Does India and China stand-off Mean WAR

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Prime Minister Narendra Modi held a high-level meeting to discuss the ongoing stand-off with China

The face-off between China and India started after China reportedly expressed displeasure about the construction of a road and bridge in the Galwan area by India. “The road was constructed to help local population.

On May 5 and 6, at least 15 to 20 members of an Indian patrol team were involved in hand-to-hand fighting at the high altitude picket after Chinese transgression inside the Indian territory. China had also pitched tents near river Galwan — a flashpoint during the 1962 war.

Later, the army said the two sides “disengaged after dialogue and interaction at local level”.

Around that time, Chinese transgression took place on air and water too. Sources said the Union home ministry was informed that the Chinese troops were patrolling the Pangong lake on motor boats.

The army said Chinese helicopters were seen operating in the disputed region in Ladakh. In an interview to national television, the Chief of Air Staff, Air Chief Marshal RKS Bhadauria said, “(Chinese) helicopter activity has seen a spurt” in Ladakh.

The army had thereafter strengthened security in the area, stationing troops in the Galwan region. Additional troops were sent to the northern bank of Pangong Tso and Demchok.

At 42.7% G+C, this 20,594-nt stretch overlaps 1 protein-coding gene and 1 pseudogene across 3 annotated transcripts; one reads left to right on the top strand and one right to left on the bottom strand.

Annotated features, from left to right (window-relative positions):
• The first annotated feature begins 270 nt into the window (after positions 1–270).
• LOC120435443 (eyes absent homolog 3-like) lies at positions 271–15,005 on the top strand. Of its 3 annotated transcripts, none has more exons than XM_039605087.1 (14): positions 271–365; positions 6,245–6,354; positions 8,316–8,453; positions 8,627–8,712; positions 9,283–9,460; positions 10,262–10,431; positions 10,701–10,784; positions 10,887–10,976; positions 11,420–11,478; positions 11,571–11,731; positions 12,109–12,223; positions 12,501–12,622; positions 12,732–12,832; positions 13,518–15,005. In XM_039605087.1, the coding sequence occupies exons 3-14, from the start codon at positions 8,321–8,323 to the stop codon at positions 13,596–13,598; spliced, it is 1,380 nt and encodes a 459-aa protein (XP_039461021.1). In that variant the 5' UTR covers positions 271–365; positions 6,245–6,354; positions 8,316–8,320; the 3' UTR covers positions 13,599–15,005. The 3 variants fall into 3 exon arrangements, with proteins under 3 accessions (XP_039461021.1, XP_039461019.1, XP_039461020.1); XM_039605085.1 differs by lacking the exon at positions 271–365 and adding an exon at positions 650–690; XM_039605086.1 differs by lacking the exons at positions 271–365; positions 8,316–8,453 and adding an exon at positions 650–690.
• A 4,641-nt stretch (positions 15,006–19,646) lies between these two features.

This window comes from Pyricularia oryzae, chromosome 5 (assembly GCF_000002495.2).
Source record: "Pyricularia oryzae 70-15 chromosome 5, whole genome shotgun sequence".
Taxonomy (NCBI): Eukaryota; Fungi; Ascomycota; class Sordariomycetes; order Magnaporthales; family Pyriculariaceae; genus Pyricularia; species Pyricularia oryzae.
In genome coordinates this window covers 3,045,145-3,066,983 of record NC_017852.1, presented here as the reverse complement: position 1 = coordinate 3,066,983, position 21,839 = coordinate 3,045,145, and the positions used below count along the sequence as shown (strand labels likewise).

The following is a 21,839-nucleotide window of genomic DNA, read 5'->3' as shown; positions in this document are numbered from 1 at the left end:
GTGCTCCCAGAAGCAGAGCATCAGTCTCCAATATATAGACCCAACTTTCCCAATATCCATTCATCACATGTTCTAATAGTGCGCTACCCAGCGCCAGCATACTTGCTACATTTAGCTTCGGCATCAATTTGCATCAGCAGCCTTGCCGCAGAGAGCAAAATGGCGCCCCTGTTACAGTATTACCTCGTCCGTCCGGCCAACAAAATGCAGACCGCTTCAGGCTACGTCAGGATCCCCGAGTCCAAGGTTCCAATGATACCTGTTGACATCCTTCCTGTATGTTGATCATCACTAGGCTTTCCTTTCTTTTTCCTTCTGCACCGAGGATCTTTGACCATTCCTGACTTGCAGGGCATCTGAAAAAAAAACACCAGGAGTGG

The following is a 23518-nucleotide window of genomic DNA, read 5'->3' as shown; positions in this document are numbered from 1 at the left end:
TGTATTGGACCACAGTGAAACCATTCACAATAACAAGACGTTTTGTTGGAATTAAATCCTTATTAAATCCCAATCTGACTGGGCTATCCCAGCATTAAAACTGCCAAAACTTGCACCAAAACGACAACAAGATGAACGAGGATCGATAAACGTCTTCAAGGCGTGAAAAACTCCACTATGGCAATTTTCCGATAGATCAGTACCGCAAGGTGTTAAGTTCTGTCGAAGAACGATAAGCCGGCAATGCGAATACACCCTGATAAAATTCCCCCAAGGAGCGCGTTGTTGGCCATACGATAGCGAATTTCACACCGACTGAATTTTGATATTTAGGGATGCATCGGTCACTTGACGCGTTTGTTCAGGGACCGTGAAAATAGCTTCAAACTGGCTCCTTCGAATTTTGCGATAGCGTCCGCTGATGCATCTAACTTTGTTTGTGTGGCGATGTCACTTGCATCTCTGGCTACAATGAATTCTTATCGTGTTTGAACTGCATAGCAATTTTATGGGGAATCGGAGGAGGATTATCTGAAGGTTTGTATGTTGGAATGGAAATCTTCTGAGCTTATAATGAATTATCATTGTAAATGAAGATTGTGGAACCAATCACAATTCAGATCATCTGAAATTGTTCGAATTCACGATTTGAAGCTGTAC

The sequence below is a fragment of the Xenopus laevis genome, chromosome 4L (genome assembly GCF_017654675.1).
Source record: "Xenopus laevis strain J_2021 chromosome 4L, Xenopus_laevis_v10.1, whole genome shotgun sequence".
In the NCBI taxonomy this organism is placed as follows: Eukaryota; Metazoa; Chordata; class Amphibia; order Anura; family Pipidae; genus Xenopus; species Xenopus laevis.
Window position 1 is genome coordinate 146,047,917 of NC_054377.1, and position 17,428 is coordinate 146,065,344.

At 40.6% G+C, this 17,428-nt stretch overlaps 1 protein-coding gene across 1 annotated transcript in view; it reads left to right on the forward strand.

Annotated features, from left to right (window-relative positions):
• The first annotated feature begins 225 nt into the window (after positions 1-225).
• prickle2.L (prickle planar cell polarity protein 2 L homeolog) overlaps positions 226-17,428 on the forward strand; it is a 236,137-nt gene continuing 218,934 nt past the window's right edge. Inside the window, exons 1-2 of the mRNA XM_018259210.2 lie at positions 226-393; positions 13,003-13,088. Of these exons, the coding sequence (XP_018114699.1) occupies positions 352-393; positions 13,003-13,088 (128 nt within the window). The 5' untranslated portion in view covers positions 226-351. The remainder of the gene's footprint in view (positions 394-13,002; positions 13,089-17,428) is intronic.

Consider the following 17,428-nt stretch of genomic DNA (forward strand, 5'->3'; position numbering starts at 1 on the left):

Those attending include the three service chiefs, National Security Advisor Ajit Doval and the Chief of Defence Staff General Bipin Rawat. A separate meeting was held earlier with the foreign secretary. Sources said prior to the meeting with PM Modi, Defence Minister Rajnath Singh had met three service chiefs and briefed them.

The flurry of meetings comes at a time when Chinese and Indian troops have been skirmishing in Sikkim and Ladakh. Satellite pictures have shown that Beijing is expanding an airbase near Ladakh. Close shots have even revealed fighter jets on the tarmac. Yesterday, China in a notice on its embassy website, offered to fly back its citizens who wanted to return home.

Are these warlike FACTS:

  • Satellite images have shown massive construction activity at the Ngari Gunsa airport in Tibet, located 200 km from the Pangong Lake — the site of skirmishes between the Indian and Chinese troops earlier this month. Two images taken a month apart show the addition of what appears to be a second taxi-track or a secondary tarmac to position helicopters or combat aircraft. The last image was dated May 20.
  • A third image shows a close-up of the main tarmac at the airport with a line-up of four fighter jets believed to be either J-11 or J-16 fighters of the Chinese People’s Liberation Army Air Force.

The US has said border disputes with China – be it in Ladakh, Sikkim or the South China Sea – are a “reminder of the threat” pose by the Asian nation. The “provocations and disturbing behaviour by China that poses questions about how China seeks to use its growing power”, Alice Wells, Outgoing Assistant Secretary for South and Central Asia, had said.

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